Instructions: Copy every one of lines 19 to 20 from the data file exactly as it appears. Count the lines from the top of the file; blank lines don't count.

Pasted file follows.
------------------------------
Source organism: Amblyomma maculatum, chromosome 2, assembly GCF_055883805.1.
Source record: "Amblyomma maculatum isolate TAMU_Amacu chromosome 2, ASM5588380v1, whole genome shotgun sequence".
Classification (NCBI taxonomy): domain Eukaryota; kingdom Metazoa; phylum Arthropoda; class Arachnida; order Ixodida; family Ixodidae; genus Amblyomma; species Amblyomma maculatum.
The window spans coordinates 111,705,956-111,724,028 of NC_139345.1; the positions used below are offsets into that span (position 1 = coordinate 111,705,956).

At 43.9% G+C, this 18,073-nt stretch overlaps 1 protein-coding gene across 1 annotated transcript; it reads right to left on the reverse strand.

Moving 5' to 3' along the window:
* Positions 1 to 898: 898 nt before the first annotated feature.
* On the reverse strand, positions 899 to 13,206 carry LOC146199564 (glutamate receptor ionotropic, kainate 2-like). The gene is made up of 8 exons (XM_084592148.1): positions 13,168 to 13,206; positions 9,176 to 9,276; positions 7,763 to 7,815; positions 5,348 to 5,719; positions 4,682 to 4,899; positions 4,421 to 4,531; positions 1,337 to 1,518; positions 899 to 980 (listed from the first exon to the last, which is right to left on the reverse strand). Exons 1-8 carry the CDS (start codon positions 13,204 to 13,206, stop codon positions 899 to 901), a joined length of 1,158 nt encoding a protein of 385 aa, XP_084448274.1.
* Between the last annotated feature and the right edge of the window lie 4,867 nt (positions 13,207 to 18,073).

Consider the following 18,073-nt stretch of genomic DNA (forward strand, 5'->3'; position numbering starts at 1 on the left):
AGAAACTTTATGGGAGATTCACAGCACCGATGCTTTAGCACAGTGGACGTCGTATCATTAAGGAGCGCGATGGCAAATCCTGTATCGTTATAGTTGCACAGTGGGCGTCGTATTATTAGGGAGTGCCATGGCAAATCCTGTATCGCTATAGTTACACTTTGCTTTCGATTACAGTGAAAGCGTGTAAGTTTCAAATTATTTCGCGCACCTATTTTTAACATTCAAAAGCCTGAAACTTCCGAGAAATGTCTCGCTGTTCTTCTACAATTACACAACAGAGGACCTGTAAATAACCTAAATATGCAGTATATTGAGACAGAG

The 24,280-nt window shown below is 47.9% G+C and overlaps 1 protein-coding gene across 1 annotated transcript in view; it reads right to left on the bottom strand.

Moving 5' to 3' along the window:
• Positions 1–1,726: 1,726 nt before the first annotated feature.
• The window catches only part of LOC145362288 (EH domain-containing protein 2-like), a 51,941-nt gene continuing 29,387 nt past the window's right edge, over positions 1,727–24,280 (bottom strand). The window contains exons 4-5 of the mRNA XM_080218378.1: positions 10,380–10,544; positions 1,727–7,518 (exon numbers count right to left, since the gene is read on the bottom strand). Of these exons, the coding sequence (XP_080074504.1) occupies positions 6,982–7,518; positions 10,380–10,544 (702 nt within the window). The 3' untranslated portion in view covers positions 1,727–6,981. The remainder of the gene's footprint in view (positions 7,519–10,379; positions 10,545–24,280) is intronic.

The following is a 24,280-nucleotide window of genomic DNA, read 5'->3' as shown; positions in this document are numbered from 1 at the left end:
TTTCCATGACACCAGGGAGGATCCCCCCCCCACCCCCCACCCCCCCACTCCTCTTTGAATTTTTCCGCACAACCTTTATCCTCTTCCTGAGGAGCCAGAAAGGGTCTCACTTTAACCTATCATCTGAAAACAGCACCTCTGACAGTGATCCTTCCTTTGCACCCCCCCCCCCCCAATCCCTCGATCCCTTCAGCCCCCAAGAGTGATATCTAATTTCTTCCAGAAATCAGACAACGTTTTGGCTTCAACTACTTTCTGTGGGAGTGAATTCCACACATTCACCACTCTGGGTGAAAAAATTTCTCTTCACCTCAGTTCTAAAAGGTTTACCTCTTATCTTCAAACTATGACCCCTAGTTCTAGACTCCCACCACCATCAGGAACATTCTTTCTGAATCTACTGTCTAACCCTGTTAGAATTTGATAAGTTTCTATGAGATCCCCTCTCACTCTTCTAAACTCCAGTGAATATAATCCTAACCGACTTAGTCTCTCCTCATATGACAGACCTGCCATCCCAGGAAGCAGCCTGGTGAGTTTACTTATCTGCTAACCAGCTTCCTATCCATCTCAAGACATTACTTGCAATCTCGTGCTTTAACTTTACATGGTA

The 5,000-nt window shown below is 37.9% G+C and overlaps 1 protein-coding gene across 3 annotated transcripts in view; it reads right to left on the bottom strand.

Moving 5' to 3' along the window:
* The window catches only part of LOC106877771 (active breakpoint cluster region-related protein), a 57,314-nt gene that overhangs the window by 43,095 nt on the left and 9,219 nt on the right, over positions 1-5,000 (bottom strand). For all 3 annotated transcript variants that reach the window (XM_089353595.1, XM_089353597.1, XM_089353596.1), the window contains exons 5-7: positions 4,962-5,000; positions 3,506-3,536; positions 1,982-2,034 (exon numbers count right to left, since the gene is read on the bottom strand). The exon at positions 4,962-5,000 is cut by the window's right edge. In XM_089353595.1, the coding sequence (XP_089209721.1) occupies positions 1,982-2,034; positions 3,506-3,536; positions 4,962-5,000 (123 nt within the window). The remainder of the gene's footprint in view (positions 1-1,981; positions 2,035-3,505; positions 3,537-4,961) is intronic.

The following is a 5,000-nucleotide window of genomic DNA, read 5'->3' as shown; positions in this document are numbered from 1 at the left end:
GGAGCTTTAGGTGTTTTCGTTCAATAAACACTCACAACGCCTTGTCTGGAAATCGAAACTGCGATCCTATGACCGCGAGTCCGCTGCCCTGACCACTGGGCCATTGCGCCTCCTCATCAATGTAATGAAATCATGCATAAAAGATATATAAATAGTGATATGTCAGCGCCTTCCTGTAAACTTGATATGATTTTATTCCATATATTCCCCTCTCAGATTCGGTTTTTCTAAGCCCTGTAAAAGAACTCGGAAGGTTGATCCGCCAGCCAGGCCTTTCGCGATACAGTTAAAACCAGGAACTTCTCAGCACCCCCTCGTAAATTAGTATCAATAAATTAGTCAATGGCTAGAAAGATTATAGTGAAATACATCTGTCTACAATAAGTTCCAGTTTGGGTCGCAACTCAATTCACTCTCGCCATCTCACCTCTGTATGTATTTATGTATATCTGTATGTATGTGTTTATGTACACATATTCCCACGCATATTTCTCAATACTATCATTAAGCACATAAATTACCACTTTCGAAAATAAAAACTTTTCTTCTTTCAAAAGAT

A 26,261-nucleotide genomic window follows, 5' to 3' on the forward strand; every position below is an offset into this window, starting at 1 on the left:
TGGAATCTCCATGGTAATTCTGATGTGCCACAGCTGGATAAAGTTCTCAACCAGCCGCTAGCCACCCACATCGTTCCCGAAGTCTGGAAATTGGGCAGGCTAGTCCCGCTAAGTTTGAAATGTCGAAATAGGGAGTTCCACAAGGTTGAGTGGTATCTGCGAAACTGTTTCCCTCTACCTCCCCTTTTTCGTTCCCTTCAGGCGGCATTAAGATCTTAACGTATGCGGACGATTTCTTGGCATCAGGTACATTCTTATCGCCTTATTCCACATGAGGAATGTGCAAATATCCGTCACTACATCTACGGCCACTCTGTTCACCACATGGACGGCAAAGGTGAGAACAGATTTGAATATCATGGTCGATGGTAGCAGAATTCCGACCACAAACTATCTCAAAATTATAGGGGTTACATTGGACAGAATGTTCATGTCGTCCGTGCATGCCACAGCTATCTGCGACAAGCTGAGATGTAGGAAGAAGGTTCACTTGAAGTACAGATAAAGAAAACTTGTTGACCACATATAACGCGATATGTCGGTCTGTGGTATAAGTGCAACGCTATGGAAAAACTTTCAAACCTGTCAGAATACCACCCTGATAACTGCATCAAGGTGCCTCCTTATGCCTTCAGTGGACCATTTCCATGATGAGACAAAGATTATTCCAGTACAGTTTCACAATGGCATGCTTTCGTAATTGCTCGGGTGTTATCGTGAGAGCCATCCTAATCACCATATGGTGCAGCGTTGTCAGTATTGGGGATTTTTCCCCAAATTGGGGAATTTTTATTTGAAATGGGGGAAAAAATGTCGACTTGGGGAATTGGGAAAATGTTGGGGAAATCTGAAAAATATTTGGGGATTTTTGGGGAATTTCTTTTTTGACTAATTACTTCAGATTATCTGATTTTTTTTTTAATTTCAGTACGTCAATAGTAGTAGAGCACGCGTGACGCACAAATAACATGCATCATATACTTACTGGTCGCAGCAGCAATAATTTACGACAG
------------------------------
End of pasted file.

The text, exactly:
Moving 5' to 3' along the window:
* The window catches only part of LOC106877771 (active breakpoint cluster region-related protein), a 57,314-nt gene that overhangs the window by 43,095 nt on the left and 9,219 nt on the right, over positions 1-5,000 (bottom strand). For all 3 annotated transcript variants that reach the window (XM_089353595.1, XM_089353597.1, XM_089353596.1), the window contains exons 5-7: positions 4,962-5,000; positions 3,506-3,536; positions 1,982-2,034 (exon numbers count right to left, since the gene is read on the bottom strand). The exon at positions 4,962-5,000 is cut by the window's right edge. In XM_089353595.1, the coding sequence (XP_089209721.1) occupies positions 1,982-2,034; positions 3,506-3,536; positions 4,962-5,000 (123 nt within the window). The remainder of the gene's footprint in view (positions 1-1,981; positions 2,035-3,505; positions 3,537-4,961) is intronic.